I've never been particularly captivated by Scott's skill as a formalist but his dour, unfeeling Late Style perfectly complements McCarthy's script here. There are no flourishes, no beauty, no tricks up anyone's sleeve. Acts of violence are telegraphed far in advance but that doesn't make them any less horrifying. Structurally, the fact that it luxuriates in the depravity of its characters for almost the entirety of its runtime almost renders it feeling incomplete, but I suppose that's the point, isn't it? There isn't supposed to be anything satisfying about watching excess eat itself alive, nor is there anything satisfying about watching people get what they deserve in the most hideous ways possible- it's all coincidental.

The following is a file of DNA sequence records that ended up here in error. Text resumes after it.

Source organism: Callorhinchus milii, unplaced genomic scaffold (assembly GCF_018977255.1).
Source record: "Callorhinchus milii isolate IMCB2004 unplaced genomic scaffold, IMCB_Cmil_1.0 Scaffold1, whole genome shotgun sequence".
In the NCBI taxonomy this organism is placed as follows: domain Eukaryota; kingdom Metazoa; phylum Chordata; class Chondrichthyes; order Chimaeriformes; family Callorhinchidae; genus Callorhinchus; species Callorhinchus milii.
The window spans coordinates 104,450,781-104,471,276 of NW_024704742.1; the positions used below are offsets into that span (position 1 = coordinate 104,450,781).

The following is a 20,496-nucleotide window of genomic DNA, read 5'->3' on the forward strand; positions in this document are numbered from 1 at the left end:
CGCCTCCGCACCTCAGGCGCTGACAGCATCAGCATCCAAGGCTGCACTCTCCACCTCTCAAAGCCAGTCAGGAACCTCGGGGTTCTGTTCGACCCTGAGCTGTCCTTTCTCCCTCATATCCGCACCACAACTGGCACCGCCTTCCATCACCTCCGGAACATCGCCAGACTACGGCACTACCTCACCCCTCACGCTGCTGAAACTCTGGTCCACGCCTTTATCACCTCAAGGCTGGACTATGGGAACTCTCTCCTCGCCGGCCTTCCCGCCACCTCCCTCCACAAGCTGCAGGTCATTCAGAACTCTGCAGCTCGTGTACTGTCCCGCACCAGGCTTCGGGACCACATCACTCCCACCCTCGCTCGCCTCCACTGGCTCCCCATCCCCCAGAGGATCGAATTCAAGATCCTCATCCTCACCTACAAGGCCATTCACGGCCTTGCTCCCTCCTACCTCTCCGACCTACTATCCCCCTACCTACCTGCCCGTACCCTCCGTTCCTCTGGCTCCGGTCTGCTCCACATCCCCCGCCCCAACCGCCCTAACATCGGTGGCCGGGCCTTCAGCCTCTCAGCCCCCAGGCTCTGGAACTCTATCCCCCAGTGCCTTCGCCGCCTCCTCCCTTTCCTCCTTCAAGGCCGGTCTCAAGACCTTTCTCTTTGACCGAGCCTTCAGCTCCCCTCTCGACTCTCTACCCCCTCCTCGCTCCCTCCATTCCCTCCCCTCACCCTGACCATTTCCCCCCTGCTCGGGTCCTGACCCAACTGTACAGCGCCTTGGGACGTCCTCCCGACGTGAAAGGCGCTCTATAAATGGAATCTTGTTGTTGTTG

Operates on a similar wavelength as Southland Tales in that it's an ever-expanding mess of sensations that collapses into an unknowable void. The key difference, though, is that Kelly's film suggests that the individual has a choice in becoming subsumed by forces larger than themselves. Here, there is no choice- it was bound to happen.